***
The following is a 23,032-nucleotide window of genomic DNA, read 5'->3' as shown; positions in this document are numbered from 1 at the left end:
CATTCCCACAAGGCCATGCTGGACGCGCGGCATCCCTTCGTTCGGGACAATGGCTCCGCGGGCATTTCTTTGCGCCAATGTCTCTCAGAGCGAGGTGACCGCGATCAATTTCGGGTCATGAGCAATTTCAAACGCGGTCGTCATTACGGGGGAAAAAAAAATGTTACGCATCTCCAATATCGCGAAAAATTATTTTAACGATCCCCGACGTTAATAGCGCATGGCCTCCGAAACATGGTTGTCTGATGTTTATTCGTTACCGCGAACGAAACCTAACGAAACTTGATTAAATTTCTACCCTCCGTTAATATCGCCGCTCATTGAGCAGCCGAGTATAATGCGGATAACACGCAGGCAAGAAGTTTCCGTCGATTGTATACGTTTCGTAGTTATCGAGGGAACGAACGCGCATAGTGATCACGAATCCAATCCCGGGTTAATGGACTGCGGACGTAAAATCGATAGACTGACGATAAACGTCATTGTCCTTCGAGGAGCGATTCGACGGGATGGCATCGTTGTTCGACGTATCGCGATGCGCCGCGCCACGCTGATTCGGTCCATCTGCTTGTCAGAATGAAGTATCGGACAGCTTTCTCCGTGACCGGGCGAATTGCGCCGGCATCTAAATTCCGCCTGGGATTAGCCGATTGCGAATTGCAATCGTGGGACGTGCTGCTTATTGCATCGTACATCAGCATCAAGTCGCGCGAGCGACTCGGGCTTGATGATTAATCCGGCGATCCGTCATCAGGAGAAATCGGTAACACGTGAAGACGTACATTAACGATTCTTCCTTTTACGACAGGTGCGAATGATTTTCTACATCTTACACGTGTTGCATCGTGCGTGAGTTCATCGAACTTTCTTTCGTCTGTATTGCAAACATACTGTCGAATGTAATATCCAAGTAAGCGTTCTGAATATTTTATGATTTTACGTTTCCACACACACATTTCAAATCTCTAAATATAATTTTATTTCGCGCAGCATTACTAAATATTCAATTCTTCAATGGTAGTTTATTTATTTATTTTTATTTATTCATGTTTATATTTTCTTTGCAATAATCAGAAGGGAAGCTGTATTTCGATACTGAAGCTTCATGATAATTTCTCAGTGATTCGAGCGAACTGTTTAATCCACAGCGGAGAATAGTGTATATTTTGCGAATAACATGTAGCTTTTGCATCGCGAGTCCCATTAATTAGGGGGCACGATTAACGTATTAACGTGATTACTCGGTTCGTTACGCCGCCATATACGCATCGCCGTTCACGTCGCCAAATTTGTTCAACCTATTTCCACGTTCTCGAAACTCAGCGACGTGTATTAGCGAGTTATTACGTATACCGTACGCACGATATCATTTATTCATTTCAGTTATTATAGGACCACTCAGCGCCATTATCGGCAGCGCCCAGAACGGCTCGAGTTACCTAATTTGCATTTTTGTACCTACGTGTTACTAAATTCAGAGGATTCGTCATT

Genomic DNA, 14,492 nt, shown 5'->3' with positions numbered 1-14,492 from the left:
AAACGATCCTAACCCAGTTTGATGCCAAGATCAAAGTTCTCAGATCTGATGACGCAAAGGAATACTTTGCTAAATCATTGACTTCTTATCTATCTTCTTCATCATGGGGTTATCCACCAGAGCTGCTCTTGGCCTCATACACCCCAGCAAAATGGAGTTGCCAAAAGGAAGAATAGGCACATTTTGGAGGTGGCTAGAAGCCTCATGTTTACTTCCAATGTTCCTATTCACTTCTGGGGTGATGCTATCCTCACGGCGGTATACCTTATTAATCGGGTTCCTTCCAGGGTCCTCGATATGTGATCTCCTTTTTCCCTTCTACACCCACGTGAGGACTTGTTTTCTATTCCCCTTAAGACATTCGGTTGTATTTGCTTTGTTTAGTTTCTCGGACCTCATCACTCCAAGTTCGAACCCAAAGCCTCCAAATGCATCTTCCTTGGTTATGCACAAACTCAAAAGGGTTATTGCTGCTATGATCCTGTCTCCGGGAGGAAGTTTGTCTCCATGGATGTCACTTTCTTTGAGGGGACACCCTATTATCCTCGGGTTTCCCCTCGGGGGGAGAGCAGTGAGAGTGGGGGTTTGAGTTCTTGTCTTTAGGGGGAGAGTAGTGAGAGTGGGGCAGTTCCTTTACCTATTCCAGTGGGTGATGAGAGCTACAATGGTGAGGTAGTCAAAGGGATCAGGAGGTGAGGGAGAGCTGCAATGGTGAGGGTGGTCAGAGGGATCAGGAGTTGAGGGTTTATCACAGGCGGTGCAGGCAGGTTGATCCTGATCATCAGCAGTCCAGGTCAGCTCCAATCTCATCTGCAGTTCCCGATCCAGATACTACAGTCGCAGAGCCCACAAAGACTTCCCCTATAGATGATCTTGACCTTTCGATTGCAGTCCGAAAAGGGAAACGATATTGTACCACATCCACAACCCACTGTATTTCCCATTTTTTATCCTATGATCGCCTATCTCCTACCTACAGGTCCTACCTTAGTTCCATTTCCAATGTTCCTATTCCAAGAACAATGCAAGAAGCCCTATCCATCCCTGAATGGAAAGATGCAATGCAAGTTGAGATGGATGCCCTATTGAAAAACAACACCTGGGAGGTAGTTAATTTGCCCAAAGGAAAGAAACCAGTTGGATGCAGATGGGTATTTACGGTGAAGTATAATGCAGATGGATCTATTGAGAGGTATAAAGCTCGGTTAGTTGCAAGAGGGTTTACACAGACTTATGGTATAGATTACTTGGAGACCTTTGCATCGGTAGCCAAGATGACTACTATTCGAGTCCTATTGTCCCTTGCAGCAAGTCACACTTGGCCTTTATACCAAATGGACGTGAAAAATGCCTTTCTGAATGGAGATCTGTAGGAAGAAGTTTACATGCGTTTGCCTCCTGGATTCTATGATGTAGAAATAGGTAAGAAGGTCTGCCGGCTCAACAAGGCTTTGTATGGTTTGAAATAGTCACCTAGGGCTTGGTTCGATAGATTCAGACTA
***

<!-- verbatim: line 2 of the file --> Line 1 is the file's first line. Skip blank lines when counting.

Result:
CATTCCCACAAGGCCATGCTGGACGCGCGGCATCCCTTCGTTCGGGACAATGGCTCCGCGGGCATTTCTTTGCGCCAATGTCTCTCAGAGCGAGGTGACCGCGATCAATTTCGGGTCATGAGCAATTTCAAACGCGGTCGTCATTACGGGGGAAAAAAAAATGTTACGCATCTCCAATATCGCGAAAAATTATTTTAACGATCCCCGACGTTAATAGCGCATGGCCTCCGAAACATGGTTGTCTGATGTTTATTCGTTACCGCGAACGAAACCTAACGAAACTTGATTAAATTTCTACCCTCCGTTAATATCGCCGCTCATTGAGCAGCCGAGTATAATGCGGATAACACGCAGGCAAGAAGTTTCCGTCGATTGTATACGTTTCGTAGTTATCGAGGGAACGAACGCGCATAGTGATCACGAATCCAATCCCGGGTTAATGGACTGCGGACGTAAAATCGATAGACTGACGATAAACGTCATTGTCCTTCGAGGAGCGATTCGACGGGATGGCATCGTTGTTCGACGTATCGCGATGCGCCGCGCCACGCTGATTCGGTCCATCTGCTTGTCAGAATGAAGTATCGGACAGCTTTCTCCGTGACCGGGCGAATTGCGCCGGCATCTAAATTCCGCCTGGGATTAGCCGATTGCGAATTGCAATCGTGGGACGTGCTGCTTATTGCATCGTACATCAGCATCAAGTCGCGCGAGCGACTCGGGCTTGATGATTAATCCGGCGATCCGTCATCAGGAGAAATCGGTAACACGTGAAGACGTACATTAACGATTCTTCCTTTTACGACAGGTGCGAATGATTTTCTACATCTTACACGTGTTGCATCGTGCGTGAGTTCATCGAACTTTCTTTCGTCTGTATTGCAAACATACTGTCGAATGTAATATCCAAGTAAGCGTTCTGAATATTTTATGATTTTACGTTTCCACACACACATTTCAAATCTCTAAATATAATTTTATTTCGCGCAGCATTACTAAATATTCAATTCTTCAATGGTAGTTTATTTATTTATTTTTATTTATTCATGTTTATATTTTCTTTGCAATAATCAGAAGGGAAGCTGTATTTCGATACTGAAGCTTCATGATAATTTCTCAGTGATTCGAGCGAACTGTTTAATCCACAGCGGAGAATAGTGTATATTTTGCGAATAACATGTAGCTTTTGCATCGCGAGTCCCATTAATTAGGGGGCACGATTAACGTATTAACGTGATTACTCGGTTCGTTACGCCGCCATATACGCATCGCCGTTCACGTCGCCAAATTTGTTCAACCTATTTCCACGTTCTCGAAACTCAGCGACGTGTATTAGCGAGTTATTACGTATACCGTACGCACGATATCATTTATTCATTTCAGTTATTATAGGACCACTCAGCGCCATTATCGGCAGCGCCCAGAACGGCTCGAGTTACCTAATTTGCATTTTTGTACCTACGTGTTACTAAATTCAGAGGATTCGTCATT